Friday, March 11, 2011
Can you say Starkbierzeit? It's German for "strong beer festival", an event held every March in Munich. For two weeks, breweries bring out their most potent beverages, and beer halls throw noisy parties with a host of Bavarian entertainment and food. It's Oktoberfest without the tourists.
The festival's roots go back to the Paulaner monks who, according to legend, began making an extra strength beer to sustain themselves during their Lenten fast. The beer, first brewed in the 17th century, gained a "word of mouth" following. The townspeople called it Salvator.
Salvator is classified as a doppelbock, which means an "extra strength" version of the Bock style. "Bock", in Bavaria, is a generic term meaning strong beer--pale as well as dark. Just how strong are doppelbocks? They start at 7.5 percent alcohol by volume. Anbd because their strength is masked by a strong malty flavor, they can sneak up on the most experienced of beer drinkers.
The site of Zackeri's beer hall is still the gathering place for Starkbierzeit--especially on March 19th, St. Joseph's Day. Today, it's called the Paulaner Keller. This sprawling complex can hold 5,000 revelers, and there's room for thousands more outside. It has everything you'd expect in a traditional beer hall: sturdy beermaids; brass bands blaring out drinking songs; and plenty of malty, amber colored Salvator Doppelbock.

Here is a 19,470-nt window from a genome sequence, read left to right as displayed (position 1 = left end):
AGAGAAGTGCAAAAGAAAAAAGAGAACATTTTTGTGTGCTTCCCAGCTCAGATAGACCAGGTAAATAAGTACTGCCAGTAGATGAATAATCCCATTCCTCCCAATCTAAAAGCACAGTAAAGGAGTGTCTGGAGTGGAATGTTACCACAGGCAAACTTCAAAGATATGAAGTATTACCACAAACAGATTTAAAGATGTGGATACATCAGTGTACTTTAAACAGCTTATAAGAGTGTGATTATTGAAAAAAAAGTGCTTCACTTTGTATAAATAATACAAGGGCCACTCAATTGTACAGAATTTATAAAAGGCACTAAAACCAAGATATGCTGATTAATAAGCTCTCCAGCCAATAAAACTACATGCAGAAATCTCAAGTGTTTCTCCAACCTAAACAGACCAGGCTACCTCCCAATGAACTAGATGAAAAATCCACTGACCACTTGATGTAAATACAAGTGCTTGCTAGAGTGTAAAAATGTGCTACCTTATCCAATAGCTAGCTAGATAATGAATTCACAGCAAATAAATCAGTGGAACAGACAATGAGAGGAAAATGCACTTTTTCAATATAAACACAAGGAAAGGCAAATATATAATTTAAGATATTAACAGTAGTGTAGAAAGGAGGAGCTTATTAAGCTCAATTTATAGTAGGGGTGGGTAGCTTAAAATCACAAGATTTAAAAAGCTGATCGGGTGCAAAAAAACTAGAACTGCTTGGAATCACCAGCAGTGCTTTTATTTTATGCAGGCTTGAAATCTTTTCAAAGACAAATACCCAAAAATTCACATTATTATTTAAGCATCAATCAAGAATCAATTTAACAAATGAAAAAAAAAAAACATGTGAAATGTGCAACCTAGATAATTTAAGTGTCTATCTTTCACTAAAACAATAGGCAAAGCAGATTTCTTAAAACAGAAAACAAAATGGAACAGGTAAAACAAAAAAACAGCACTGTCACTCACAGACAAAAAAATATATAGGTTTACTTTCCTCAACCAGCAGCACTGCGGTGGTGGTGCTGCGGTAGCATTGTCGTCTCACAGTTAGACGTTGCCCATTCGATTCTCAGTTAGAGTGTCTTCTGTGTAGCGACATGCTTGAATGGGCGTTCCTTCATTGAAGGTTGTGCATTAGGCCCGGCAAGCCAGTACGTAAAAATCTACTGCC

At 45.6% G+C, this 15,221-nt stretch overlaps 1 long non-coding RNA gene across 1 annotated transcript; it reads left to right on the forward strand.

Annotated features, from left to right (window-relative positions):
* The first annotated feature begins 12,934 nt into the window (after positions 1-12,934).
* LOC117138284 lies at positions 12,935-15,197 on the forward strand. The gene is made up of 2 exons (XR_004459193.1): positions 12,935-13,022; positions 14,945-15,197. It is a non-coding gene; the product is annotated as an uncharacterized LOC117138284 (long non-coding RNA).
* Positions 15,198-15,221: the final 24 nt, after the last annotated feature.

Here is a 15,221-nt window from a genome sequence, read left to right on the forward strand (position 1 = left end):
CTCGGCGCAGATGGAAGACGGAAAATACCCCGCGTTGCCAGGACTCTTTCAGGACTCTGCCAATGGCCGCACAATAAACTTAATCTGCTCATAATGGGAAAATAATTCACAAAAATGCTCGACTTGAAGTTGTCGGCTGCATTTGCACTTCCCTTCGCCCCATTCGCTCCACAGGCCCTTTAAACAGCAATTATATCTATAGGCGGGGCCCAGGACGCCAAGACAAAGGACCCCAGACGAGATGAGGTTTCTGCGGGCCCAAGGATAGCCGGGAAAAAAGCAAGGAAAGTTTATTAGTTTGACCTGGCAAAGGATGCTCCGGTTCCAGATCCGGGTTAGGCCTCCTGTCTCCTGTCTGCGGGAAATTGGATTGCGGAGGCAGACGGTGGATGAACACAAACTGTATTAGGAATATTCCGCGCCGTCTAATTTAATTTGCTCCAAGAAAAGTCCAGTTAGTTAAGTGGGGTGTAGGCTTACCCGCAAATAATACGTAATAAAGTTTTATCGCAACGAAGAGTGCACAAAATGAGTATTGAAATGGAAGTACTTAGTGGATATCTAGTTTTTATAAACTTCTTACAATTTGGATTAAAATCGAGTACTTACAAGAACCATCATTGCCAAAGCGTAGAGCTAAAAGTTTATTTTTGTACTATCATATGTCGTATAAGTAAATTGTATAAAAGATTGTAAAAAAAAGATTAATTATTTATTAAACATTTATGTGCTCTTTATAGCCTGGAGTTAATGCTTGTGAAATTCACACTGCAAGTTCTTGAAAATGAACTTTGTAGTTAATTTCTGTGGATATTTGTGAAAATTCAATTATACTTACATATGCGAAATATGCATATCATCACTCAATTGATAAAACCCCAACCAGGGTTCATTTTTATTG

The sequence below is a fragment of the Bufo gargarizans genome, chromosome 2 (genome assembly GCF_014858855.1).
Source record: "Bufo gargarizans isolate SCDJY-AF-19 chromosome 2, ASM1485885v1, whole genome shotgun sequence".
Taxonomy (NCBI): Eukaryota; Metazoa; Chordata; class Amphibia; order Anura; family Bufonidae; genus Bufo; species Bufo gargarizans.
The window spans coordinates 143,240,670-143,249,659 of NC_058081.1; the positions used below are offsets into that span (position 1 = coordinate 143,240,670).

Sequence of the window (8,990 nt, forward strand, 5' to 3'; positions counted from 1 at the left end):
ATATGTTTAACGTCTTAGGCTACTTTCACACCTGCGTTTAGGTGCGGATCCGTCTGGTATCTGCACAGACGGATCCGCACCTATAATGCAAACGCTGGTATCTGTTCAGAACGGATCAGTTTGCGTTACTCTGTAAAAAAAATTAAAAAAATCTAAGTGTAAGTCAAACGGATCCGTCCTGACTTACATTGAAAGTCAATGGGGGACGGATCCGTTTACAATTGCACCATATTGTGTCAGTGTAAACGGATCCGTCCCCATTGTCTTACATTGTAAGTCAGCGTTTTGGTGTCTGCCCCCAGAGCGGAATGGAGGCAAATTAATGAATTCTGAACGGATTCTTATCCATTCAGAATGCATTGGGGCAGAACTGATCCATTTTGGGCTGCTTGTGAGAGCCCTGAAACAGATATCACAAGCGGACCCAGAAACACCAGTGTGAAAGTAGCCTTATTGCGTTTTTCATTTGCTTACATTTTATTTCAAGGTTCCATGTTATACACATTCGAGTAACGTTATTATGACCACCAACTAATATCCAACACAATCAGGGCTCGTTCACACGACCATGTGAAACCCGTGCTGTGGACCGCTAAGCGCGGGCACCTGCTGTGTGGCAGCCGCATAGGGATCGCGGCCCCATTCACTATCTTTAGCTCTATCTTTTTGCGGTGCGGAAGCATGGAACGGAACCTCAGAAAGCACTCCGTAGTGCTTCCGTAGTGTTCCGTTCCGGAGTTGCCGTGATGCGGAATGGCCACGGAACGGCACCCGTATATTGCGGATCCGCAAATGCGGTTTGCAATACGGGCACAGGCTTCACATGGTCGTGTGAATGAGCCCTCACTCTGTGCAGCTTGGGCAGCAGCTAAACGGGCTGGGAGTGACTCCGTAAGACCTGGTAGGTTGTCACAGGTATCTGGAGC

It didn't take long for Munich's other breweries to follow Paulaner's lead and come out with their own doppelbocks. But as a tribute to the original Salvator, they've all given their beers names ending in "-ator".
Paulaner's biggest competitor is Lowenbrau, which brings out its sweetish--and lethal--Triumphator in March. You can find it all over town, but if you want to join the party, the place to go is the brewery's enormous Lowenbraukeller. Show up on the right evening, and the entertainment will include boulder-lifting competitions and other feats of strength.